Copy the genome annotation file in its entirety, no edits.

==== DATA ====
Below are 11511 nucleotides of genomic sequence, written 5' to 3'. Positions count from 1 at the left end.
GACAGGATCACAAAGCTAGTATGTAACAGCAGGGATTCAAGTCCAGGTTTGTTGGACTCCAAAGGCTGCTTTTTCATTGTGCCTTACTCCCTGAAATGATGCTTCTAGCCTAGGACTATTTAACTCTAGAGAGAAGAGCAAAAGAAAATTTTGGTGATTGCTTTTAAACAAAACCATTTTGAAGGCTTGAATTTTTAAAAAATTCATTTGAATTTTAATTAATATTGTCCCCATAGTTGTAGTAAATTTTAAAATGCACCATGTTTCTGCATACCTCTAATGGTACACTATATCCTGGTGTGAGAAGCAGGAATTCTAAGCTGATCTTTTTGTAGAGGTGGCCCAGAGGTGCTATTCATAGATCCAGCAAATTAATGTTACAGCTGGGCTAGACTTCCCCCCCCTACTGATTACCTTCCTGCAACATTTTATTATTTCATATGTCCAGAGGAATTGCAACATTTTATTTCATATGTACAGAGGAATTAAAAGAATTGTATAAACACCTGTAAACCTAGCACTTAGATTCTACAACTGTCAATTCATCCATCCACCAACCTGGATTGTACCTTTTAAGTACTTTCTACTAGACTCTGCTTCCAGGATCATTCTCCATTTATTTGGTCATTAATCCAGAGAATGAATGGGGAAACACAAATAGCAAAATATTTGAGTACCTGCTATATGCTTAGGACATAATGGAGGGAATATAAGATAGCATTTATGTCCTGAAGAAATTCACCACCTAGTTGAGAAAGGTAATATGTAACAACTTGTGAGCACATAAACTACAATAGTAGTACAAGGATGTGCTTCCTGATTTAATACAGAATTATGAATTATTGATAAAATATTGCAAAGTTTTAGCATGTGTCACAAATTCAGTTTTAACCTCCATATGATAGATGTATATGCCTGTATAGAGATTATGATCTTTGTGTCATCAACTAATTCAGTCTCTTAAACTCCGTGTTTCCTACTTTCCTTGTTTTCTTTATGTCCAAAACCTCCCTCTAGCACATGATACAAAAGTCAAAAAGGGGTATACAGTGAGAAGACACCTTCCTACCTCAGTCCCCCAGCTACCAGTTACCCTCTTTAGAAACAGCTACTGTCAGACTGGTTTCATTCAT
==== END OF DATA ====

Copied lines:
Below are 11511 nucleotides of genomic sequence, written 5' to 3'. Positions count from 1 at the left end.
GACAGGATCACAAAGCTAGTATGTAACAGCAGGGATTCAAGTCCAGGTTTGTTGGACTCCAAAGGCTGCTTTTTCATTGTGCCTTACTCCCTGAAATGATGCTTCTAGCCTAGGACTATTTAACTCTAGAGAGAAGAGCAAAAGAAAATTTTGGTGATTGCTTTTAAACAAAACCATTTTGAAGGCTTGAATTTTTAAAAAATTCATTTGAATTTTAATTAATATTGTCCCCATAGTTGTAGTAAATTTTAAAATGCACCATGTTTCTGCATACCTCTAATGGTACACTATATCCTGGTGTGAGAAGCAGGAATTCTAAGCTGATCTTTTTGTAGAGGTGGCCCAGAGGTGCTATTCATAGATCCAGCAAATTAATGTTACAGCTGGGCTAGACTTCCCCCCCCTACTGATTACCTTCCTGCAACATTTTATTATTTCATATGTCCAGAGGAATTGCAACATTTTATTTCATATGTACAGAGGAATTAAAAGAATTGTATAAACACCTGTAAACCTAGCACTTAGATTCTACAACTGTCAATTCATCCATCCACCAACCTGGATTGTACCTTTTAAGTACTTTCTACTAGACTCTGCTTCCAGGATCATTCTCCATTTATTTGGTCATTAATCCAGAGAATGAATGGGGAAACACAAATAGCAAAATATTTGAGTACCTGCTATATGCTTAGGACATAATGGAGGGAATATAAGATAGCATTTATGTCCTGAAGAAATTCACCACCTAGTTGAGAAAGGTAATATGTAACAACTTGTGAGCACATAAACTACAATAGTAGTACAAGGATGTGCTTCCTGATTTAATACAGAATTATGAATTATTGATAAAATATTGCAAAGTTTTAGCATGTGTCACAAATTCAGTTTTAACCTCCATATGATAGATGTATATGCCTGTATAGAGATTATGATCTTTGTGTCATCAACTAATTCAGTCTCTTAAACTCCGTGTTTCCTACTTTCCTTGTTTTCTTTATGTCCAAAACCTCCCTCTAGCACATGATACAAAAGTCAAAAAGGGGTATACAGTGAGAAGACACCTTCCTACCTCAGTCCCCCAGCTACCAGTTACCCTCTTTAGAAACAGCTACTGTCAGACTGGTTTCATTCAT